There’s something about seeing the Mets and the Yankees get together.
Even when the Mets are struggling badly, losers of eight straight, and the Yankees could be the best team in baseball.
On Sunday night in the Mets’ house, there were still more Mets fans in the joint than Yankees fans.
I’d call the Citi Field split about 70-30 in favor of the Mets. When they get together for another three games at Yankee Stadium July 20-22, it’s likely to be 70-30 in favor of the Yankees. That’s how these series roll.
They call them the Subway Series. They happen every regular season, six games between the two. The big clash took place once in the World Series (so far), in 2000. The Yankees won that true Subway Series, in five games.
Anyway, New Yorkers can truly take a train between the two stadiums.
My dear wife Karen and I took a tour bus from Syracuse.
We were ready to root.
Our wardrobe had been augmented at the Mets store. Karen needed a sparkly hat, and the cool Mets shoes caught her eye. Since she bought the tickets for the bus trip, I was more than happy to splurge. I swear, I did not leave my jacket at home just so I could come back with a cool new Mets long-sleeve.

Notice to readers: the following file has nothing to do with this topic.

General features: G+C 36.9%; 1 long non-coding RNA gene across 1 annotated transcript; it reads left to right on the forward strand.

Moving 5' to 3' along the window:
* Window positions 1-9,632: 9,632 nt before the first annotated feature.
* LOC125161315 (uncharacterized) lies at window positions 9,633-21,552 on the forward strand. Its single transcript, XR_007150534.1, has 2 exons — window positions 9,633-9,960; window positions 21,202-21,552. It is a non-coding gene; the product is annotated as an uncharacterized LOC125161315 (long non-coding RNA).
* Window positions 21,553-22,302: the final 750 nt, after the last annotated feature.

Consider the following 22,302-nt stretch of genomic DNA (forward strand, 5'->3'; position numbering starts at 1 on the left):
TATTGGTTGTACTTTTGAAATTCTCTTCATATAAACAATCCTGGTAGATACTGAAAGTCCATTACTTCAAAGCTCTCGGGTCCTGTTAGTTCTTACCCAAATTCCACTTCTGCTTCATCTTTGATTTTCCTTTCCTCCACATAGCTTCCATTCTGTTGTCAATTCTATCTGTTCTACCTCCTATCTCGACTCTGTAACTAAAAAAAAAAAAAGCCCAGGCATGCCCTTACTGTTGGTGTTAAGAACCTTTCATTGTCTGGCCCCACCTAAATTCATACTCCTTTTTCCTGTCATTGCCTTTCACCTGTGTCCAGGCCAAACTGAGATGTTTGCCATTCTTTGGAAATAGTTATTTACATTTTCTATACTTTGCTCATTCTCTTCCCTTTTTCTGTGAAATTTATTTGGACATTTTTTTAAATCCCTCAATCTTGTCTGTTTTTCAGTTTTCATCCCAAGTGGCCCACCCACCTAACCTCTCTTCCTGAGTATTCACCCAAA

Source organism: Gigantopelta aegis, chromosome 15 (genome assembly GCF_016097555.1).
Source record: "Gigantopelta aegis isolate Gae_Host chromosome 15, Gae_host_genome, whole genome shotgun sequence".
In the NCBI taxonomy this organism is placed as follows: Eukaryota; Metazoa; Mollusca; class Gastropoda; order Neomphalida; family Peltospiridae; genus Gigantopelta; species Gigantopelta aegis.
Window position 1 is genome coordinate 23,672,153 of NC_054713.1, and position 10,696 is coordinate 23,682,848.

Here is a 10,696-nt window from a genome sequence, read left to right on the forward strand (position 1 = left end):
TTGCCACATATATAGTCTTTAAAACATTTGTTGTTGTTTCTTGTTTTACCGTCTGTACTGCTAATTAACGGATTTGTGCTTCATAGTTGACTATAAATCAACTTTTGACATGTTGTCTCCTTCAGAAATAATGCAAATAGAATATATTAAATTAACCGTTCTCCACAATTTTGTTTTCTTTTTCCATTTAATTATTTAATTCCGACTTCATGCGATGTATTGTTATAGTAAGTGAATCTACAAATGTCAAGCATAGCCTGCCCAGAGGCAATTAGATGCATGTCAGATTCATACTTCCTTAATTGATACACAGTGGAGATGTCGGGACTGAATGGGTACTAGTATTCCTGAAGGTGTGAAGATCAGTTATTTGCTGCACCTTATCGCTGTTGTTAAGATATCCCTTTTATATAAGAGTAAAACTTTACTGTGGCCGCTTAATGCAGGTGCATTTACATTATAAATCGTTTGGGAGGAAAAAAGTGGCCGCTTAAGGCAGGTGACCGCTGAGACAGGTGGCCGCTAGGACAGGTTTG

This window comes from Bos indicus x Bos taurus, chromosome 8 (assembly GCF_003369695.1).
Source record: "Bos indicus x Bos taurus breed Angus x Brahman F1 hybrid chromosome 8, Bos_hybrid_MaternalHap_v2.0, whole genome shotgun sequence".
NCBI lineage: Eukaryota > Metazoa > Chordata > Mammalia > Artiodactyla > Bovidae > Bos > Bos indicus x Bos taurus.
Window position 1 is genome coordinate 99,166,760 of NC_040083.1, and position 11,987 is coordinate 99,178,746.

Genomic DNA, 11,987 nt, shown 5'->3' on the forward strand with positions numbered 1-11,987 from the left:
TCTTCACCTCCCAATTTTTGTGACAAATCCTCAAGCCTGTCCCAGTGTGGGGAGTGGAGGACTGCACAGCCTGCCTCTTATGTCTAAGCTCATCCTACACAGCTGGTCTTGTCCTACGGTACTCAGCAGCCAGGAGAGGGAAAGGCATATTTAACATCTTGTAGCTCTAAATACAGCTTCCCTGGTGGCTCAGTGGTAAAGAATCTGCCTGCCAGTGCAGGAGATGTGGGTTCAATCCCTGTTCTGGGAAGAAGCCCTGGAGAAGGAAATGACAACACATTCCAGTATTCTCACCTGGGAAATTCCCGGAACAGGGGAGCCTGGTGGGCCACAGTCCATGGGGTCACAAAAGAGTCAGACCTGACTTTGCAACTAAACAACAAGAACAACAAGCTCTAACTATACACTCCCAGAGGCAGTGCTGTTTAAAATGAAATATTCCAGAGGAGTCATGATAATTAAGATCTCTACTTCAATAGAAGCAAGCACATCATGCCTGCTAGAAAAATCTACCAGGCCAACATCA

All of the folks from the bus sat together in Section 501, the furthest away from home out in right field.
That gave us a great view of the huge scoreboards. And the planes landing at LaGuardia Airport just out there past them.
I could read the action on the field pretty well.
In the first inning, I knew something was up when Mets second baseman Asdrubal Cabrera ran to first base funny after hitting a comebacker to Yankees pitcher Luis Severino. Indeed, a couple innings later, Cabrera was replaced at second by Jose Reyes.
The view was fantastic when Mets third baseman Todd Frazier cranked a two-run homer to left field off of Severino in the fifth inning.
And when Mets starter Seth Lugo and relievers Robert Gsellman and Anthony Swarzak made that stand up. It was the first time the Yankees had been shut out all season.
One more tidbit about that big scoreboard in center field …
In the eighth inning, I noticed a guy with a big camera wearing a staff photographer jacket walking up the stairs toward our section. At the end of the inning, the PA rang with Billy Joel’s classic Piano Man and shots of fans singing the lyrics began appearing on that big screen.
Yup. The camera guy aimed his lens at us. Karen and I were up there way larger than life singing along to my fellow Long Islander Billy Joel. Wish I had had the time to get that on my iPhone 8.